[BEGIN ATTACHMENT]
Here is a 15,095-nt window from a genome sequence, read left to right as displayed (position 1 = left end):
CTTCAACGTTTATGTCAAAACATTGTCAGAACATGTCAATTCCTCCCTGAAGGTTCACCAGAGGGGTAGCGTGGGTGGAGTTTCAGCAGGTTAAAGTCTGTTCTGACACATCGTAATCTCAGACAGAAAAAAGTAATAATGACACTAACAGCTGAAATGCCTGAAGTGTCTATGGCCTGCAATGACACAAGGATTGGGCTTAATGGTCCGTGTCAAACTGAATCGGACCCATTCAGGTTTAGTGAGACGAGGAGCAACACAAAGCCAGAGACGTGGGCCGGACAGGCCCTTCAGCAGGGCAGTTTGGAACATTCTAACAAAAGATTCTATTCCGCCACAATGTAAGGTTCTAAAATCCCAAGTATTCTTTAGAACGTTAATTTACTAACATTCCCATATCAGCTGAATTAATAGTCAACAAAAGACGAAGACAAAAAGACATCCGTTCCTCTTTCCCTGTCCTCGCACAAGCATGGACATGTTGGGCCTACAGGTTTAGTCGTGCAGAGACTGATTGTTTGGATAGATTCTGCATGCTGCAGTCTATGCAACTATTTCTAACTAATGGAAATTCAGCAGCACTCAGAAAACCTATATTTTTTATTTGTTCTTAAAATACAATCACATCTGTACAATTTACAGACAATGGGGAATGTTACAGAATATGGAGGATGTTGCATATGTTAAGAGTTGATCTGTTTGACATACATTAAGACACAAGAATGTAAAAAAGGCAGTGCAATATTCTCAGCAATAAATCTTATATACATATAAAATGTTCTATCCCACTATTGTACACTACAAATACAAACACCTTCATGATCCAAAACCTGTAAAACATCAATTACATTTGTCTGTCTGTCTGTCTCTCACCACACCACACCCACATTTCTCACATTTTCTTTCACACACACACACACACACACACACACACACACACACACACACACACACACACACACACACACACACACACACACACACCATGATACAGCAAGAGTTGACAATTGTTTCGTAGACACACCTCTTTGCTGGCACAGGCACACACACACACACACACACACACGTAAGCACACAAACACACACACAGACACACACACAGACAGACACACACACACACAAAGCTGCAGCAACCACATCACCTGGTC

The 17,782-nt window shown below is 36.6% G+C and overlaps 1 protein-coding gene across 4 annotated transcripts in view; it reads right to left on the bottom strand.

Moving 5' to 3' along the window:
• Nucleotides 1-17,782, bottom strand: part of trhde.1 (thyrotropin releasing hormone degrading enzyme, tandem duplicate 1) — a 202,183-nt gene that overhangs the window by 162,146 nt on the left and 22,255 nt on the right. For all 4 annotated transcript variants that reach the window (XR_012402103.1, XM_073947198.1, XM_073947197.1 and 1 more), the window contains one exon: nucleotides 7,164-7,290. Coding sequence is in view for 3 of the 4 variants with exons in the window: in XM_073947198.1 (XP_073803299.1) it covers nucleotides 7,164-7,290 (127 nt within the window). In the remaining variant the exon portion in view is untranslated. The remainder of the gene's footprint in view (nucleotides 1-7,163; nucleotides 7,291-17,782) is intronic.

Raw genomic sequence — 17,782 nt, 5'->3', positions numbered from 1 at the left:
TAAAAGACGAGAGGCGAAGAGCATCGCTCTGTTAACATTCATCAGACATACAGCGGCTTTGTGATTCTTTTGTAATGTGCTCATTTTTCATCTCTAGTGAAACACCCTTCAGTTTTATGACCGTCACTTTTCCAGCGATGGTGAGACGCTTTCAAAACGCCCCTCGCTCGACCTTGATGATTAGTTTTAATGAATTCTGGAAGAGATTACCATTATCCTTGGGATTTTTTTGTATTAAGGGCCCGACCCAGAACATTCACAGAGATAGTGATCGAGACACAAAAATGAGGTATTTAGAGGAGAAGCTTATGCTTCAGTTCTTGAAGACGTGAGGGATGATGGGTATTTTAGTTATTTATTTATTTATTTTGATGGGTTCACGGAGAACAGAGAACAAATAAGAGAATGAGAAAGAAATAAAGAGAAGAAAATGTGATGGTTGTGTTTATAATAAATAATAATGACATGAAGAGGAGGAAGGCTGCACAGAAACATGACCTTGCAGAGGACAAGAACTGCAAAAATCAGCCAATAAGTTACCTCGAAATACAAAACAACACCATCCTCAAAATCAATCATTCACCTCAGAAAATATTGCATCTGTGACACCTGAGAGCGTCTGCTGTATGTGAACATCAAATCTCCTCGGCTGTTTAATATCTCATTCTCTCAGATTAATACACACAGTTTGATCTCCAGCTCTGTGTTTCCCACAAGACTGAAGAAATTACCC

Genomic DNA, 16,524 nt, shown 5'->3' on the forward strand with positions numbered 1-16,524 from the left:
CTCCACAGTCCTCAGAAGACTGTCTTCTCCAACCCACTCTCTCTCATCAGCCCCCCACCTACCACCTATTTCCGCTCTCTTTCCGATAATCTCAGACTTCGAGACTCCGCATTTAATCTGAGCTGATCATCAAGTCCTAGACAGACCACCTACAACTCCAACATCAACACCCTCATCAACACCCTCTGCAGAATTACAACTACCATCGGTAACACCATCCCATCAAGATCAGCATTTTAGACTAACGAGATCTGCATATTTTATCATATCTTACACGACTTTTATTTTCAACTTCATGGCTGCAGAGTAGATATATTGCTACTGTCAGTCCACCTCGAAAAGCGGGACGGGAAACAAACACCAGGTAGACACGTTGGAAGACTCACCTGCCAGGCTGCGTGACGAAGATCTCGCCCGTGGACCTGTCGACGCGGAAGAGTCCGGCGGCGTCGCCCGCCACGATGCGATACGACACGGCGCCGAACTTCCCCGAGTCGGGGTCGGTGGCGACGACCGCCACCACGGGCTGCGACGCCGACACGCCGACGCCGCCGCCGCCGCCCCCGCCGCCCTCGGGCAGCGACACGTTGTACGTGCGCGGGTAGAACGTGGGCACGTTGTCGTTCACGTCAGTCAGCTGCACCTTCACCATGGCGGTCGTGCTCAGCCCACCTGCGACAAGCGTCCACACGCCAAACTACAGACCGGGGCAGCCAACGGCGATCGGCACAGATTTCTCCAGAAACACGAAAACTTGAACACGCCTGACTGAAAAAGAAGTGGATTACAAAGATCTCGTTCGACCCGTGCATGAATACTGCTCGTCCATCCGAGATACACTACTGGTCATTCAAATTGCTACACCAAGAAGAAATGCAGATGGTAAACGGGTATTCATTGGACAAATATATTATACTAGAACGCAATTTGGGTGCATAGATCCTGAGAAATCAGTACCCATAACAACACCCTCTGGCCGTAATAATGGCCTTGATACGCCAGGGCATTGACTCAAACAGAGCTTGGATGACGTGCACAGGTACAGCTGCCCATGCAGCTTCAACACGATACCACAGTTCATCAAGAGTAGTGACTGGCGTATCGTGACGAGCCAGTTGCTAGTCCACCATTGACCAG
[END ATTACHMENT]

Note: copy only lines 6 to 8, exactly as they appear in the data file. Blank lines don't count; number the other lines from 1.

Raw genomic sequence — 17,782 nt, 5'->3', positions numbered from 1 at the left:
TAAAAGACGAGAGGCGAAGAGCATCGCTCTGTTAACATTCATCAGACATACAGCGGCTTTGTGATTCTTTTGTAATGTGCTCATTTTTCATCTCTAGTGAAACACCCTTCAGTTTTATGACCGTCACTTTTCCAGCGATGGTGAGACGCTTTCAAAACGCCCCTCGCTCGACCTTGATGATTAGTTTTAATGAATTCTGGAAGAGATTACCATTATCCTTGGGATTTTTTTGTATTAAGGGCCCGACCCAGAACATTCACAGAGATAGTGATCGAGACACAAAAATGAGGTATTTAGAGGAGAAGCTTATGCTTCAGTTCTTGAAGACGTGAGGGATGATGGGTATTTTAGTTATTTATTTATTTATTTTGATGGGTTCACGGAGAACAGAGAACAAATAAGAGAATGAGAAAGAAATAAAGAGAAGAAAATGTGATGGTTGTGTTTATAATAAATAATAATGACATGAAGAGGAGGAAGGCTGCACAGAAACATGACCTTGCAGAGGACAAGAACTGCAAAAATCAGCCAATAAGTTACCTCGAAATACAAAACAACACCATCCTCAAAATCAATCATTCACCTCAGAAAATATTGCATCTGTGACACCTGAGAGCGTCTGCTGTATGTGAACATCAAATCTCCTCGGCTGTTTAATATCTCATTCTCTCAGATTAATACACACAGTTTGATCTCCAGCTCTGTGTTTCCCACAAGACTGAAGAAATTACCC

Genomic DNA, 16,524 nt, shown 5'->3' on the forward strand with positions numbered 1-16,524 from the left: